Subscribe / Unsubscribe Enewsletters | Login | Register

Pencil Banner

Poised for regional ITO growth: HP Malaysia

AvantiKumar | Feb. 1, 2013
Local medium enterprises are preparing to take advantage of ITO to grow into global markets, says HP Malaysia's ITO global delivery director.

Rishesingar Ramasamy, Director, ITO

Photo - Rishesingar Ramasamy, Director, ITO Global Delivery Malaysia, HP Enterprise Services.

 

Technology solutions giant HP is confident it will reap benefits from the expected Asia Pacific growth of the IT outsourcing (ITO) sector during 2013, citing its emphasis on human talent as one of its attributes.

In a recent interview in Kuala Lumpur, HP Enterprise Services director, ITO global delivery Malaysia, Rishesingar Ramasamy, said the strong growth of the centre in Malaysia included a focus on best in class delivery standards learnt from operations in more mature markets. "Among many advantages that companies using ITO services is they can focus on their core skills while expanding their business into new markets."

"Many businesses in Malaysia are maturing into a position where they can benefit from the ITO sector, while case studies from mature markets in Europe and the US show the pitfalls to avoid," he said. "The ITO journey helps customers focus on their business while we focus on their IT needs."

"The delicate economy, especially in Europe and other parts of the world, will probably enhance rather than hinder the opportunities for ITO providers during 2013," said Ramasamy. "In fact, research shows that the IT services market is poised for robust growth in the Asia Pacific region. Research and industry estimates indicate that the worldwide ITO market will grow by a 5.8 percent compound annual growth rate (CAGR) through 2016. Specifically for Malaysia, Gartner forecasts that the IT services market here will grow at a CAGR of 9.5 percent in 2013."

"However, with this growth, some fundamental changes are occurring, such as the shifting of the traditional ITO model to one that is an outcome-based model (one based on performance and not just number of people deployed)," he said. "One thing that remains constant though is the necessity of an effective global delivery model for successful outsourcing agreements."

"We are at an inflection point where the delivery and consumption of, as well as the business model for technology, are all being redefined," said Ramasamy. "To this end, IT outsourcing (ITO) plays an important role by offering significant benefits that businesses stand to gain from."

Being a partner not a vendor

"Many of the local medium enterprises are not quite ready to take the plunge into using ITO services," he said. "The principle hurdle is cultural: many firms are family-owned and run and it is a difficult and sometimes long journey for them to let go and focus on their core skills. However, some of the pioneer firms have already started to expand onto the global stage."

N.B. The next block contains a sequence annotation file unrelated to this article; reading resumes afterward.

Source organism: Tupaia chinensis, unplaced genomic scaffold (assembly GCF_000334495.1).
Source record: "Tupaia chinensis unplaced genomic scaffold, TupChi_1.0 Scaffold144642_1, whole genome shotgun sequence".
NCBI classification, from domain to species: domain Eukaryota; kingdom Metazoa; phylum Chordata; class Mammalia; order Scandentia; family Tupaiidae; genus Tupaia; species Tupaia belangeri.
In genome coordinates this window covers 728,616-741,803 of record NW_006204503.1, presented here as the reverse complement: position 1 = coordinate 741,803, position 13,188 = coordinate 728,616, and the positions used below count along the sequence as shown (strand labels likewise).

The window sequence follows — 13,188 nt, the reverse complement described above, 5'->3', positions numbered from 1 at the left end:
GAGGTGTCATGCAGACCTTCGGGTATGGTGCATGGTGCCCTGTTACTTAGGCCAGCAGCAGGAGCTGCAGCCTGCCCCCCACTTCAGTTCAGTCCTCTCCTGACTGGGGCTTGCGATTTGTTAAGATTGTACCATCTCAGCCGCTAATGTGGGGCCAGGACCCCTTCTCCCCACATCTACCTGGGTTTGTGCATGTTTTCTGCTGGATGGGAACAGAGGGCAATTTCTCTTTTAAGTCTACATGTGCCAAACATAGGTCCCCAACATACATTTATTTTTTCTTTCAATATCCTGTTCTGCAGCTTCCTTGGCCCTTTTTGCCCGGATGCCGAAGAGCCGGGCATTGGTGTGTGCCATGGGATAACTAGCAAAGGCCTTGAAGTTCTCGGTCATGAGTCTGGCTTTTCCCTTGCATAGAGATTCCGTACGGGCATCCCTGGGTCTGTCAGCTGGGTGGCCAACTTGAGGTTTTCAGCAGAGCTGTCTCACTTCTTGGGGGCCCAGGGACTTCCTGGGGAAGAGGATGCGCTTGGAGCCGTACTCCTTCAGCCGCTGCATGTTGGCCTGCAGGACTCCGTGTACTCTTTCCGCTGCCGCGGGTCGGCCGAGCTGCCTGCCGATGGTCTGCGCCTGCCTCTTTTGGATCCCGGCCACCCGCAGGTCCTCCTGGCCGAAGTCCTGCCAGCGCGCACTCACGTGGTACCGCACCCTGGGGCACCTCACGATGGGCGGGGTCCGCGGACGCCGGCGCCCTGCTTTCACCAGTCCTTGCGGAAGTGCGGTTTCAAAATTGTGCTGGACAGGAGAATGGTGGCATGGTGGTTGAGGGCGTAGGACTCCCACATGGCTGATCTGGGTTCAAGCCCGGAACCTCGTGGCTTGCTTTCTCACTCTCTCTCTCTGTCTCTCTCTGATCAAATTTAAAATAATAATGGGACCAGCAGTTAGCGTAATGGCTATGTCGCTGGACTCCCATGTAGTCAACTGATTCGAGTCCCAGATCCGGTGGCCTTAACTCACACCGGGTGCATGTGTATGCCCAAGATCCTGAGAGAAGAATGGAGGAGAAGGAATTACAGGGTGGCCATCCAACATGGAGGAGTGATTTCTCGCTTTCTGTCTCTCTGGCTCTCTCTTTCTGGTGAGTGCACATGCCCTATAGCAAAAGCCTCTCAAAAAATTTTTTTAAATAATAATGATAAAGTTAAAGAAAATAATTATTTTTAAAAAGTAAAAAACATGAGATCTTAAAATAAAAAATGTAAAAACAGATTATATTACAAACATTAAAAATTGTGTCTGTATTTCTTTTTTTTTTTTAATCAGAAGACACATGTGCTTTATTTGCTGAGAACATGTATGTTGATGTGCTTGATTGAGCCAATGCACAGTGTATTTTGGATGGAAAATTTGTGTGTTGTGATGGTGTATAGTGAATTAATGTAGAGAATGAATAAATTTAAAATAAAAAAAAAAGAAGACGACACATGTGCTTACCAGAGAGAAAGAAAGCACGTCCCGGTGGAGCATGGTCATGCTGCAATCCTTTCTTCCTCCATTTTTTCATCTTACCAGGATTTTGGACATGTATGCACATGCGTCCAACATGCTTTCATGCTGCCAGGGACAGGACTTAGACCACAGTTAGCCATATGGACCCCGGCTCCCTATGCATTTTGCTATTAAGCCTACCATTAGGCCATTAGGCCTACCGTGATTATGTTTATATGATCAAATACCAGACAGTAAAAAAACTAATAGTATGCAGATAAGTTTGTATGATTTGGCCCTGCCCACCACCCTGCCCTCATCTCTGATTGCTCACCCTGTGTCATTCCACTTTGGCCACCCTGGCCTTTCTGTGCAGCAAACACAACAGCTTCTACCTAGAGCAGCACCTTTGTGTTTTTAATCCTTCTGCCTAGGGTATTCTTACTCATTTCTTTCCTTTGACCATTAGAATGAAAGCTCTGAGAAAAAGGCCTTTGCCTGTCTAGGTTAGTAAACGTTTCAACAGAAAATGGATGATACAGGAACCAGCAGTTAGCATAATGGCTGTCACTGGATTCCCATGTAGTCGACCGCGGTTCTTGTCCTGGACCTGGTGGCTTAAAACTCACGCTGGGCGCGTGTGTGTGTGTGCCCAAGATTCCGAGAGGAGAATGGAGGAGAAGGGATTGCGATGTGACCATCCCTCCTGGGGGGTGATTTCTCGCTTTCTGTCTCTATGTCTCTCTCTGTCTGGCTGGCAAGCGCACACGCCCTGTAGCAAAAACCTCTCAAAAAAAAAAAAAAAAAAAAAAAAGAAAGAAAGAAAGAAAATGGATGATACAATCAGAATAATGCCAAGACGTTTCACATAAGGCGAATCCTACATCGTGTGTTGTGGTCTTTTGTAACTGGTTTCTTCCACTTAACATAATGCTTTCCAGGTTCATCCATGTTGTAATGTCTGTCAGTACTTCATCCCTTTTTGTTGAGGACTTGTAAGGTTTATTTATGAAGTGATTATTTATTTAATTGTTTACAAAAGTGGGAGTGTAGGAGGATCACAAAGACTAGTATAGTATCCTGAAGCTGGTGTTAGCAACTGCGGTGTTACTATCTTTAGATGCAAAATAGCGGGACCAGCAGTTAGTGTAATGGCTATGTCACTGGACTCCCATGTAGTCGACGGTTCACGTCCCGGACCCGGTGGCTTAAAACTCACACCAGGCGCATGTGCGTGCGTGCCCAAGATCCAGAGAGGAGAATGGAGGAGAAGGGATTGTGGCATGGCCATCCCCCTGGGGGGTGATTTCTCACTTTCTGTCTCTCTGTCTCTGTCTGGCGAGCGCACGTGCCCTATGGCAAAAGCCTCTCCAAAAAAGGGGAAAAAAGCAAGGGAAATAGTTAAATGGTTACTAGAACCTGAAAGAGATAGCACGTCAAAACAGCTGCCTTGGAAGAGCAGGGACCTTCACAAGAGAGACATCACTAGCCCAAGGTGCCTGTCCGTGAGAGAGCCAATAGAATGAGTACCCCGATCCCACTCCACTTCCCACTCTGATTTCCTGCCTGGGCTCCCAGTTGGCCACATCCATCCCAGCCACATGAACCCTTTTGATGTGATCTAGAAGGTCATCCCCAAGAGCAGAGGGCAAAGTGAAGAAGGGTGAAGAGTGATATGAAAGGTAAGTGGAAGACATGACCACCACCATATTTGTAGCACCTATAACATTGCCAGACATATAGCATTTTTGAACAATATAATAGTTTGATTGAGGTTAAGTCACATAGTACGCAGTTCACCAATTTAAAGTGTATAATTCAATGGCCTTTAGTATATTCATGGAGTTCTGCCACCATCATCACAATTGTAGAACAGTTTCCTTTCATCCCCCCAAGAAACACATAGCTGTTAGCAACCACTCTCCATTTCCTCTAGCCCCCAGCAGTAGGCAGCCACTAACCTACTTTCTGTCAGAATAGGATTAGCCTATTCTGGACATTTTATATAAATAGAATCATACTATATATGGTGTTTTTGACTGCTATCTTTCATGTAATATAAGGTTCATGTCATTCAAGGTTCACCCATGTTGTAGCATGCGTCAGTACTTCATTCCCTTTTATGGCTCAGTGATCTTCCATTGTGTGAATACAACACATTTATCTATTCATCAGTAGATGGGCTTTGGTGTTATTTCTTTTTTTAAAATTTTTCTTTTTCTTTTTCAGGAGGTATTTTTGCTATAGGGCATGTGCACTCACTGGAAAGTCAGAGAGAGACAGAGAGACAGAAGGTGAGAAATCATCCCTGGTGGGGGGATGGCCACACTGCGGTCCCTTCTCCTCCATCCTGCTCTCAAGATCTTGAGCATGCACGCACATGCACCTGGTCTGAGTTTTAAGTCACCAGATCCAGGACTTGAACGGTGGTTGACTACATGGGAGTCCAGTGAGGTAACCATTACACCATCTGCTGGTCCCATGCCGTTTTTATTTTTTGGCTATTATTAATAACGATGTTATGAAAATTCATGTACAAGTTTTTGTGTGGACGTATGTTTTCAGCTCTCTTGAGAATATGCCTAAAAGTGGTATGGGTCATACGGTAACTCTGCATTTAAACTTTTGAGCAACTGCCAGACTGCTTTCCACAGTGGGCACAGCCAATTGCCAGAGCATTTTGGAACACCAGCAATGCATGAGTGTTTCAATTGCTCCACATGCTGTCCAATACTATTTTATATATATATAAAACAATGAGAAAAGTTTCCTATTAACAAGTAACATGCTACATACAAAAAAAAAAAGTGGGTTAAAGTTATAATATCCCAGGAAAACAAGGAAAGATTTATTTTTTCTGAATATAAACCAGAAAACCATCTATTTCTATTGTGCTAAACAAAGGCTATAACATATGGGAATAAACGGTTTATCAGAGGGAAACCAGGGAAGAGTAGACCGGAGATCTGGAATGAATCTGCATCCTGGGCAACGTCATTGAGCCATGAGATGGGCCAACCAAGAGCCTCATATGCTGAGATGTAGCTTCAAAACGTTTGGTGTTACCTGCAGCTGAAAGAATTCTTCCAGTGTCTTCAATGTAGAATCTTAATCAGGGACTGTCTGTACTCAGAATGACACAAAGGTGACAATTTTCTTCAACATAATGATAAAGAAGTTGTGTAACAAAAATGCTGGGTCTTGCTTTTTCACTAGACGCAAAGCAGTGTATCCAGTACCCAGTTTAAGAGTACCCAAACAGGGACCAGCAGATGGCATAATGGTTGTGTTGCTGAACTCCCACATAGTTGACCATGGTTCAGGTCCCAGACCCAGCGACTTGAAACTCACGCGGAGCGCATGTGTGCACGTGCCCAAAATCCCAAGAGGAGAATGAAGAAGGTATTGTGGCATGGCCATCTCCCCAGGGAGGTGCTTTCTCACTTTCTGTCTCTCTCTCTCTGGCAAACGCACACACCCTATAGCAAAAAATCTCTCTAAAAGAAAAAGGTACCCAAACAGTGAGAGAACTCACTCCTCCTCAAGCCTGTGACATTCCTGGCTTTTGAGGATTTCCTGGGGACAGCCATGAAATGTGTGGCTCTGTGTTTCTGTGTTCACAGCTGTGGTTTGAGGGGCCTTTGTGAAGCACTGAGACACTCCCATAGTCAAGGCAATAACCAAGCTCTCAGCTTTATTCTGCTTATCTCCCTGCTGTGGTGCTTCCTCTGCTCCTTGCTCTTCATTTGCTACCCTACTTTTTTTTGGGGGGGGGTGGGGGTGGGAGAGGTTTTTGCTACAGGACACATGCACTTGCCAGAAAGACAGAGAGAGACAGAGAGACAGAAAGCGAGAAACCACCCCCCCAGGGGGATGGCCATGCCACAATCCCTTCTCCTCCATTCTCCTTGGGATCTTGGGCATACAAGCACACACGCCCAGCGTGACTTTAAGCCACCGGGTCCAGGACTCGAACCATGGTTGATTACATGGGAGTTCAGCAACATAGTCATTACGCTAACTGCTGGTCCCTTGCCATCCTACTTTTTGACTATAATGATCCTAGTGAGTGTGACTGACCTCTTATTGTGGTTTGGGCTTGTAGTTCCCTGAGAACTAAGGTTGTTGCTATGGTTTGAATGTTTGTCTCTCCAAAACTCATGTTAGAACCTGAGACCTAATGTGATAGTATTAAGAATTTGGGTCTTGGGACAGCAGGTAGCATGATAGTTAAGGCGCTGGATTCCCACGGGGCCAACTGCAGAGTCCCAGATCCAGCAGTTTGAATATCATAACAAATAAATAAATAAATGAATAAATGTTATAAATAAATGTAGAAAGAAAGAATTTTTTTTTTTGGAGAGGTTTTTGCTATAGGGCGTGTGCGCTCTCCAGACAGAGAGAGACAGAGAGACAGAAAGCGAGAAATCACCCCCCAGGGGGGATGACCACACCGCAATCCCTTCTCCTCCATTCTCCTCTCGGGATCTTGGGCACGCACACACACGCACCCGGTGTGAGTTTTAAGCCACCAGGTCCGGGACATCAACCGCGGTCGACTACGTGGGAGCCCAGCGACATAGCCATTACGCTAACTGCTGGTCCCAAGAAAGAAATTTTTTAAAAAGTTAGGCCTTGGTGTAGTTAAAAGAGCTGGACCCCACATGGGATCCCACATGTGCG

"However, recent local examples include a regional transportation firm, as well as companies in the telco, transportation, retail and financial services sectors," said Ramasamy. "At HP, our positioning as partners rather than as a vendor also imparts confidence to such companies: that they can take away the risk of managing non-core business operations and trying to meet IT skills required to run complex IT processes."

"Another significant value add from HP is that we are able to offer maturity, depth and global reach at a faster pace than other ITO firms," he said. "Lessons learned from our customers around the world means we can share expertise and knowledge."

"Companies in Asia are well advanced on the journey to learning how and what to outsource and can benefit from HP's footprint, talent and depth of skills," said Ramasamy. "The key approach we bring to our centres is the focus on attracting, developing and retaining our people. Like most other companies, our principle challenge is talent. We came into Malaysia for the talent in common with many other big players."

"While we are fully supportive of the positive drive to develop talent by the Malaysian government, we also see it as our responsibility to grow that talent pool - as it is one of the hurdles to the local ICT industry - and to also provide an enriched daily work-life balance so that our talent stays with us and continues to grow," he said. "Local agencies such as TalentCorp and the Ministry of Higher Education and others are working with industry to foster the local pool."

"Many of the professionals attached to the Malaysia centre have been with us for five to 10 years," said Ramasamy. "Local enterprises that are growing into the global market can fast track with more confidence when they see HP's global talent and experience pool."

"Other time zone and cost advantages of being in Malaysia, in common with other centres such as India, Philippines, and Costa Rica, means that we have a global unified team to support our customers," he added.

 

Sign up for CIO Asia eNewsletters.